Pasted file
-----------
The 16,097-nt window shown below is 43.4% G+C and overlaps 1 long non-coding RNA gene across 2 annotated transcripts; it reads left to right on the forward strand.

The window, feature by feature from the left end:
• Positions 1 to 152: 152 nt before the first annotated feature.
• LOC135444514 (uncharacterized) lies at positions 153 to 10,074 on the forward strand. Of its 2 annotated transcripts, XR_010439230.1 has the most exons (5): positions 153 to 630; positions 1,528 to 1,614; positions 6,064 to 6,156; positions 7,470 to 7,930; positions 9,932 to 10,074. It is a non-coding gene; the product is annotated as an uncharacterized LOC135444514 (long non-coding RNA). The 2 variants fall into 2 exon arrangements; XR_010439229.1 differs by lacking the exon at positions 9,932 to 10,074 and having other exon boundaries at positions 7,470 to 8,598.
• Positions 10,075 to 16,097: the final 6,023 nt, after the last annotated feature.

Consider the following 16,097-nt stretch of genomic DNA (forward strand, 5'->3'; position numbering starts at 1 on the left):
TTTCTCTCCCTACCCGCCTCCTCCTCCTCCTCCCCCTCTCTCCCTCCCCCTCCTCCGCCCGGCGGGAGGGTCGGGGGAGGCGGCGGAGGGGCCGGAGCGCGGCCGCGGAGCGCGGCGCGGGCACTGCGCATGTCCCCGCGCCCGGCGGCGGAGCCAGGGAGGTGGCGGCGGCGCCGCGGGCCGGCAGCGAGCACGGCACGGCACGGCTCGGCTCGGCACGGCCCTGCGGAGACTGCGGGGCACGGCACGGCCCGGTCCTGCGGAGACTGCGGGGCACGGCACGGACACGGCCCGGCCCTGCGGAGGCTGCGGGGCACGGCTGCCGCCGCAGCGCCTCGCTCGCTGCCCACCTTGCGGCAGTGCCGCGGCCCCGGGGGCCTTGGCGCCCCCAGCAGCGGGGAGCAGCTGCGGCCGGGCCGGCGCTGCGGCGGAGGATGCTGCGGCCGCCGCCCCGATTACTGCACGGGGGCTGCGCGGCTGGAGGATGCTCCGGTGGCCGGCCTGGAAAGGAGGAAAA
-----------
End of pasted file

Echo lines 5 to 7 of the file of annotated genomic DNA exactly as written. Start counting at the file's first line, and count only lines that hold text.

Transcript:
• Positions 10,075 to 16,097: the final 6,023 nt, after the last annotated feature.

Consider the following 16,097-nt stretch of genomic DNA (forward strand, 5'->3'; position numbering starts at 1 on the left):
TTTCTCTCCCTACCCGCCTCCTCCTCCTCCTCCCCCTCTCTCCCTCCCCCTCCTCCGCCCGGCGGGAGGGTCGGGGGAGGCGGCGGAGGGGCCGGAGCGCGGCCGCGGAGCGCGGCGCGGGCACTGCGCATGTCCCCGCGCCCGGCGGCGGAGCCAGGGAGGTGGCGGCGGCGCCGCGGGCCGGCAGCGAGCACGGCACGGCACGGCTCGGCTCGGCACGGCCCTGCGGAGACTGCGGGGCACGGCACGGCCCGGTCCTGCGGAGACTGCGGGGCACGGCACGGACACGGCCCGGCCCTGCGGAGGCTGCGGGGCACGGCTGCCGCCGCAGCGCCTCGCTCGCTGCCCACCTTGCGGCAGTGCCGCGGCCCCGGGGGCCTTGGCGCCCCCAGCAGCGGGGAGCAGCTGCGGCCGGGCCGGCGCTGCGGCGGAGGATGCTGCGGCCGCCGCCCCGATTACTGCACGGGGGCTGCGCGGCTGGAGGATGCTCCGGTGGCCGGCCTGGAAAGGAGGAAAA